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Weekly Word From Dr. Andrews – August 26



Weekly Word From Dr. Andrews – August 26

August 26, 2019

At the beginning of a new school year I think I can accurately predict that most of us will get ourselves into trouble at some point this year by something we say. Speaking from a male point of view, I think it is safe to say men probably have a better chance than women of doing so, especially when it comes to our spouses. Men just have a knack for saying something really dumb at just the wrong time. That being said, it is somewhat ironic that men seem to get in trouble so much with what they say, because according to some research, women speak as many as 13,000 words per day more than men. The truth is, whether male or female, our tongues, which can be used for so many positive purposes, can be the greatest threat to our career, our relationships, and our testimony. The Bible speaks of the power of the words we say.

James 3:2-6 says, “We all stumble in many ways. If anyone is never at fault in what he says, he is a perfect man, able to keep his whole body in check. When we put bits into the mouths of horses to make them obey us, we can turn the whole animal. Or take ships as an example. Although they are so large and are driven by strong winds, they are steered by a very small rudder wherever the pilot wants to go. Likewise, the tongue is a small part of the body, but it makes great boasts. Consider what a great forest is set on fire by a small spark. The tongue also is a fire, a world of evil among the parts of the body. It corrupts the whole person, sets the whole course of his life on fire, and is itself set on fire by hell.”

In an earlier verse James says that the key to righteous living is controlling the tongue. It is safe to say that during this school year there is a potential that the relationship between a teacher and a student or a parent and a teacher will be significantly damaged by words from one of us that are spoken by a tongue that is not under control. In James 3:8 he says, “No one can tame his tongue.” If we are honest with ourselves, we will admit that this is a true statement, and that we have proven it over and over again in our own lives.

One of my favorite classic movies is “Mr. Smith Goes to Washington.” starring Jimmy Stewart. This movie was about a citizen politician who was selected to fill a vacancy from his state in the United States Senate and discovered that the way Washington worked was through back room deals, corruption, and influence. (Sounds familiar doesn’t it?) When he became aware of one of these deals that was going down with the senior senator from his own state, he began to speak out about it and got into trouble with the “establishment” very quickly. He was told to stop talking and just go along with the way things have always worked. In the United States Senate, speech making is an art and can be very divisive or very influential. A tool that is available for senators to use to block legislation that they oppose is the filibuster. A filibuster happens when a senator, who is given the floor to speak, continues to speak and won’t relinquish his right to speak for a long period of time. The longest filibuster on record lasted over 24 hours. During the filibuster the senator must continue speaking and cannot leave the chamber or take a break. Of course during the time the speaking is going on no business can take place or legislation voted on. From my point of view I can’t imagine speaking that long or even standing up for that period of time. In the movie Mr. Smith spoke for hours with passion about the lawmaking process and the intent of those who wrote the Constitution. His words that had gotten him into trouble because of his naivety were replaced by words from his heart which ultimately brought out the truth and restored his confidence in the legislative system.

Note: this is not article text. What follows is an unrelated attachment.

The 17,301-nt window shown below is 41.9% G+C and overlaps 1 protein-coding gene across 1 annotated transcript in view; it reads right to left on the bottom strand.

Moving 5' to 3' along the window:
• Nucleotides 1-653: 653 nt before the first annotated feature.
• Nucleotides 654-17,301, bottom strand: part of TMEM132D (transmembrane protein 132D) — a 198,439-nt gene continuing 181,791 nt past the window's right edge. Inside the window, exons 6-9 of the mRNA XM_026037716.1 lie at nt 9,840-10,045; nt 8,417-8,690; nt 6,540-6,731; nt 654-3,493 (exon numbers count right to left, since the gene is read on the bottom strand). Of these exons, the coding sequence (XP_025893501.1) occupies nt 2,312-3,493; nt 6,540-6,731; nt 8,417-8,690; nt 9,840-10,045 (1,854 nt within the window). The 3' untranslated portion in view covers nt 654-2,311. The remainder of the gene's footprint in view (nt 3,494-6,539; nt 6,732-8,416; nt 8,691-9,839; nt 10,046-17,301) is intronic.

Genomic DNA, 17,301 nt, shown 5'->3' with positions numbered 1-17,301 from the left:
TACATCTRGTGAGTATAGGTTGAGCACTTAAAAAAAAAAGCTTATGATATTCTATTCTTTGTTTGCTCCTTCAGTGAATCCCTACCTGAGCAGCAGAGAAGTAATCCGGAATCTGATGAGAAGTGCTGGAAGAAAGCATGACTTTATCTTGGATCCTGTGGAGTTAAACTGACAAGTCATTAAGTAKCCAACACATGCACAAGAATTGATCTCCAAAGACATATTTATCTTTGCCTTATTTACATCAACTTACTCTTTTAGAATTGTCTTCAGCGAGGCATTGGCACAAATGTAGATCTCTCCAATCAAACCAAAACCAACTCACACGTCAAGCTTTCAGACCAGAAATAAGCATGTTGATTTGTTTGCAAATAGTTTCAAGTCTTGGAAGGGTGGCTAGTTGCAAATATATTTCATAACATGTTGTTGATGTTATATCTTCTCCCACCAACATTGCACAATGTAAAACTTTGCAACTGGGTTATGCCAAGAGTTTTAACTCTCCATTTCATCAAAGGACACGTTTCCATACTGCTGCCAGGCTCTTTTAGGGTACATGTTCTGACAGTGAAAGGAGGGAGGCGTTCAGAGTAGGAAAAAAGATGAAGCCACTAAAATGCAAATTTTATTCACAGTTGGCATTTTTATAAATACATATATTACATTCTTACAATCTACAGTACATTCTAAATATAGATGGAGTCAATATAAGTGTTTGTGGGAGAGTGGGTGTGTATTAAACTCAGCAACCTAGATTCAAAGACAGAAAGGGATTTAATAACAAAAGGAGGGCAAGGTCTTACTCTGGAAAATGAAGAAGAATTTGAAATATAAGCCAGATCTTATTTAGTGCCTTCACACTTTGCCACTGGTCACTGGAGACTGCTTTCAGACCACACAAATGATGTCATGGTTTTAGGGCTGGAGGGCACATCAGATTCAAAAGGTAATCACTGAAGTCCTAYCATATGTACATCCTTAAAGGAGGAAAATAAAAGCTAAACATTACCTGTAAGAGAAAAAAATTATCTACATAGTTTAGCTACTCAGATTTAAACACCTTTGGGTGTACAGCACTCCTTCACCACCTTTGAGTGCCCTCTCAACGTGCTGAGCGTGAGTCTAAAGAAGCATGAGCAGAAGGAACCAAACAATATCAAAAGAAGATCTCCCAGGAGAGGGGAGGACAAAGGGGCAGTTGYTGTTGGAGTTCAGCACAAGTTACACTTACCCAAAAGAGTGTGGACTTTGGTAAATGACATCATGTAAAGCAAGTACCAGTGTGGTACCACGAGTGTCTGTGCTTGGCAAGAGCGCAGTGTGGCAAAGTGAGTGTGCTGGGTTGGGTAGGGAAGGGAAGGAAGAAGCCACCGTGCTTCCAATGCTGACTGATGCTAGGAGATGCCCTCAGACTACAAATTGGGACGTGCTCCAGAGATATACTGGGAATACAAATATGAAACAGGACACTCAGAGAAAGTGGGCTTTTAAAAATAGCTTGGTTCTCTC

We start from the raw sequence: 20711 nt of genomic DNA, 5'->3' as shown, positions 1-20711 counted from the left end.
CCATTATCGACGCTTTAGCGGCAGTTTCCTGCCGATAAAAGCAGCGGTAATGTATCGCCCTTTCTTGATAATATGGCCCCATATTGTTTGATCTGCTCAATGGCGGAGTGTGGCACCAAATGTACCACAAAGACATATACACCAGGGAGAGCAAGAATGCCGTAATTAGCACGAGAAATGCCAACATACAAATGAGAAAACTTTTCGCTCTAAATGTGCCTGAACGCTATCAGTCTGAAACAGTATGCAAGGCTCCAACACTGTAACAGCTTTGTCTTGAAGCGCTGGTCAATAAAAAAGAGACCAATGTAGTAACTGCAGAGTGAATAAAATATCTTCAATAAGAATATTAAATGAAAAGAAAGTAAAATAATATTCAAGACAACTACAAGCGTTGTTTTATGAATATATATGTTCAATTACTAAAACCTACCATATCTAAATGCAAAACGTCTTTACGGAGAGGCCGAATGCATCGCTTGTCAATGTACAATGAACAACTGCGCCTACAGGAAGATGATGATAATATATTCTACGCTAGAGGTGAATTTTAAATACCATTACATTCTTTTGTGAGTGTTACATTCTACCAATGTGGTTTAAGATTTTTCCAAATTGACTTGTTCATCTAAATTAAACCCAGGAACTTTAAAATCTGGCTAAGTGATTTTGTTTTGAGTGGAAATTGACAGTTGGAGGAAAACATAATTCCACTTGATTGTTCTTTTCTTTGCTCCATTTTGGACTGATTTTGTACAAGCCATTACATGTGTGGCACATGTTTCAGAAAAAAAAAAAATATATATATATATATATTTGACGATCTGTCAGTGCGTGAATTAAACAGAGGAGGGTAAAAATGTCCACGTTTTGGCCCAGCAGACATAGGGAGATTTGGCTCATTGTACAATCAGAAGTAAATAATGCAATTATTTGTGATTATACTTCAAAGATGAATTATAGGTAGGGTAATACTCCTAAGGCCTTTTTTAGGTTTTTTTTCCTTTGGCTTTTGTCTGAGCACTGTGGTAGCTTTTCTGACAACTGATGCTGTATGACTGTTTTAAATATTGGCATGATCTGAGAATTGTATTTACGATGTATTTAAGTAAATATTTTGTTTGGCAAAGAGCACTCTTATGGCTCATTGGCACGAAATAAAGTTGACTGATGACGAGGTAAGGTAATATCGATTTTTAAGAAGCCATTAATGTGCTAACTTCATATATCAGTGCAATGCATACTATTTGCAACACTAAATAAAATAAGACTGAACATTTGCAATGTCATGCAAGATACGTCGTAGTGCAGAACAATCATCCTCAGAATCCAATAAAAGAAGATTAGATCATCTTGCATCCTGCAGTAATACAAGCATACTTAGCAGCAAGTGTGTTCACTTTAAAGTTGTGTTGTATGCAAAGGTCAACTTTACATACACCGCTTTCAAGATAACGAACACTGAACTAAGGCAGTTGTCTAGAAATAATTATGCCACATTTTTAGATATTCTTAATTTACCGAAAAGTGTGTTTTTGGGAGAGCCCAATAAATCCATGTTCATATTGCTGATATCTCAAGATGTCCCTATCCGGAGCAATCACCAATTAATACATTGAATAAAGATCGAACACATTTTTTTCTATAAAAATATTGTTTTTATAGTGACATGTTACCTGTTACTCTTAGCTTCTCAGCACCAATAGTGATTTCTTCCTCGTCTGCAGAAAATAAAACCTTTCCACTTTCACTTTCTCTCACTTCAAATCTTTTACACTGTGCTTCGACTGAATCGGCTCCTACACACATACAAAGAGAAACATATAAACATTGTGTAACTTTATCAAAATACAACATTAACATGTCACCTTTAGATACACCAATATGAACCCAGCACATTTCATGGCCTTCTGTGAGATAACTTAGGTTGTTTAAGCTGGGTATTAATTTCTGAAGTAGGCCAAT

So, what are we to do? One of the themes of James’ letter is for us to become mature or complete as believers. Such maturity begins when we realize that controlling our tongue or any part of our life, cannot be achieved by our own strength and will. In our strength we will fail over and over. Self-control for believers is a fruit of the Spirit. It is only through God’s grace that we can tame our tongues. James 4:7-10, “Submit yourselves, then, to God. Resist the devil, and he will flee from you. Come near to God and he will come near to you. Wash your hands, you sinners, and purify your hearts, you double-minded. Grieve, mourn and wail. Change your laughter to mourning and your joy to gloom. Humble yourselves before the Lord, and he will lift you up.”

As we begin our interaction this year at FCS, may we ask ourselves, can we really be a blessing to God if we are unconcerned about what we say to others? Proverbs 18:21 says, “The tongue has the power of life and death, and those who love it will eat its fruit.” Let us purpose to use our speech to praise God and to encourage and bless others. We need to surrender the control of our tongue to the Lord and purpose to demonstrate that our tongues are under God’s control.

Dr. Andrews